|Publication number||US8226917 B2|
|Application number||US 11/994,316|
|Publication date||Jul 24, 2012|
|Filing date||Jun 28, 2006|
|Priority date||Feb 6, 2003|
|Also published as||CA2626772A1, EP1948349A2, EP1948349A4, US7618606, US8501105, US20060093540, US20080233029, US20130078159, US20140154162, WO2007046815A2, WO2007046815A3|
|Publication number||11994316, 994316, PCT/2006/25266, PCT/US/2006/025266, PCT/US/2006/25266, PCT/US/6/025266, PCT/US/6/25266, PCT/US2006/025266, PCT/US2006/25266, PCT/US2006025266, PCT/US200625266, PCT/US6/025266, PCT/US6/25266, PCT/US6025266, PCT/US625266, US 8226917 B2, US 8226917B2, US-B2-8226917, US8226917 B2, US8226917B2|
|Inventors||Liang-Shih Fan, Himanshu Gupta, Mahesh V. Iyer|
|Original Assignee||The Ohio State University|
|Export Citation||BiBTeX, EndNote, RefMan|
|Patent Citations (100), Non-Patent Citations (148), Referenced by (2), Classifications (53), Legal Events (1) |
|External Links: USPTO, USPTO Assignment, Espacenet|
carbonation by absorbing with metal oxide absorber, forming metal carbonate, calcining and regenerate to metal oxide and CO2; same sorption capacity after calcining prior to adsorbing the carbon dioxide; efficient carbon dioxide separation
US 8226917 B2
A reaction-based process has been developed for the selective removal of carbon dioxide (CO2) from a multicomponent gas mixture to provide a gaseous stream depleted in CO2 compared to the inlet CO2 concentration in the stream. The proposed process effects the separation of CO2 from a mixture of gases (such as flue gas/fuel gas) by its reaction with metal oxides (such as calcium oxide). The Calcium based Reaction Separation for CO2 (CaRS—CO2) process consists of contacting a CO2 laden gas with calcium oxide (CaO) in a reactor such that CaO captures the CO2 by the formation of calcium carbonate (CaCOa). Once “spent”, CaCO3 is regenerated by its calcination leading to the formation of fresh CaO sorbent and the evolution of a concentrated stream of CO2. The “regenerated” CaO is then recycled for the further capture of more CO2. This carbonation-calcination cycle forms the basis of the CaRS—CO2 process. This process also identifies the application of a mesoporous CaCO3 structure, developed by a process detailed elsewhere, that attains >90% conversion over multiple carbonation and calcination cycles. Lastly, thermal regeneration (calcination) under vacuum provided a better sorbent structure that maintained reproducible reactivity levels over multiple cycles.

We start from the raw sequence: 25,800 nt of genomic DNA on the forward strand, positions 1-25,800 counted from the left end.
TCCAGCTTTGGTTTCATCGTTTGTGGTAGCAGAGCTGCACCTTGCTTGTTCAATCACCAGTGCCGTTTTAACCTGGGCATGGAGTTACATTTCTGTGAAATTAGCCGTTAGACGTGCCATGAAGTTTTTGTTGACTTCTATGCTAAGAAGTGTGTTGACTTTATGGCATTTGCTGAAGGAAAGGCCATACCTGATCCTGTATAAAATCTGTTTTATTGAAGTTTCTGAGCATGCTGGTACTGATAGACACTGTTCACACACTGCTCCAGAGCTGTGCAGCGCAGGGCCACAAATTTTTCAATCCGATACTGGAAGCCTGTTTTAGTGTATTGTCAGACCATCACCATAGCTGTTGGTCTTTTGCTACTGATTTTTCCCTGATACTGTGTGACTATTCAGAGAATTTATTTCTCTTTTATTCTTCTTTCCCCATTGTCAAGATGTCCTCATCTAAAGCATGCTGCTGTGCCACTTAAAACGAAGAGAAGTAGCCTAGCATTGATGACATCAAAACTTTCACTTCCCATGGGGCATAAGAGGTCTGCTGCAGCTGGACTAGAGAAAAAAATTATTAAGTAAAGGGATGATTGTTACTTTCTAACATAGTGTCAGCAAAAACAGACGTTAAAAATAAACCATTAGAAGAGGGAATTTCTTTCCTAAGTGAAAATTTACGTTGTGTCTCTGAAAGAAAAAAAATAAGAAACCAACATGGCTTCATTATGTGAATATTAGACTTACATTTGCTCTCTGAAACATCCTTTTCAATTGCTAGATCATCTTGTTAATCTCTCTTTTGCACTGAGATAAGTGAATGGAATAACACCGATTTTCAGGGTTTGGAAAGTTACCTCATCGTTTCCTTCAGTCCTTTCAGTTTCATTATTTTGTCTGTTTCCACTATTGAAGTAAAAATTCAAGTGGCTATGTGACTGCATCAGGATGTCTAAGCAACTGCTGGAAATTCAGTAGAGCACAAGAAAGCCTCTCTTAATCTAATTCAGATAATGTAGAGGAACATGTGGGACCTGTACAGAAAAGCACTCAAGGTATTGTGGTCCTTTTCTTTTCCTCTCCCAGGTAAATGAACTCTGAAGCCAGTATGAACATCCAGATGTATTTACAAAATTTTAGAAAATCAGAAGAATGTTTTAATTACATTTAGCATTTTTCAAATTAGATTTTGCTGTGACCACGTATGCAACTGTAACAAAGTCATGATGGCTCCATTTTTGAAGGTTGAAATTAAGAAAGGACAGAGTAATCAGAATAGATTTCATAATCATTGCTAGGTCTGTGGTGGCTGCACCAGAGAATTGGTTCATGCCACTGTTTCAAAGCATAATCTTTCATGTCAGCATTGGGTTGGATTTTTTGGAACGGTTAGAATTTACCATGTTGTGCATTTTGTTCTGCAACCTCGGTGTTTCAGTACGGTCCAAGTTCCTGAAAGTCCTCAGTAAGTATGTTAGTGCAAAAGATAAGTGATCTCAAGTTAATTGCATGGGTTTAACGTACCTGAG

1. A method for separating carbon dioxide and sulfur dioxide from a flow of gas comprising carbon dioxide and sulfur dioxide, said method comprising the steps of:
(a) directing said flow of gas to a gas-solid contact reactor, said gas-solid contact reactor containing a sorbent comprising a metal oxide;
(b) reacting said carbon dioxide and said sulfur dioxide with said sorbent so as to convert at least a portion of said sorbent to a metal carbonate and at least a portion of said sorbent to a metal sulfate;
(c) directing at least a portion of said metal carbonate to a calcinator;
(d) calcining said metal carbonate so as to form said metal oxide and carbon dioxide; and
(e) replenishing said sorbent in said gas-solid reactor with said metal oxide formed in said calcinator.
2. The method according to claim 1
, additionally comprising the step of:
separating said metal carbonate from said flow of gas in a cyclone.
3. The method according to claim 1, wherein said step of reacting said carbon dioxide and said sulfur dioxide with said sorbent occurs at a temperature in the range of from about 600 to about 650 degrees Celsius.
4. The method according to claim 1
, additionally comprising the step of:
sequestering said carbon dioxide formed in said calcinator.
5. The method according to claim 1, wherein said metal oxide is calcium oxide that has a surface area of less than 22 m2/g, a pore volume of at least 0.005 cm3/g, and a mesoporous pore size distribution.
6. The method according to claim 1, wherein said step of calcining said metal carbonate is conducted under at least partial vacuum.
7. The method according to claim 1, wherein said step of calcining said metal carbonate is performed by steam.
8. The method according to claim 1, wherein said metal oxide is selected from the group consisting of: ZnO, MgO, MnO2, NiO, CuO, PbO, and CaO.
9. The method according to claim 1, wherein said sorbent has a sorption capacity of at least about 70 grams of carbon dioxide per kilogram of sorbent.
10. The method according to claim 1, wherein said sorbent has a sorption capacity of at least about 300 grams of carbon dioxide per kilogram of sorbent.
11. The method according to claim 1, wherein said sorbent has substantially the same sorption capacity after calcining as said sorbent had prior to absorbing said carbon dioxide.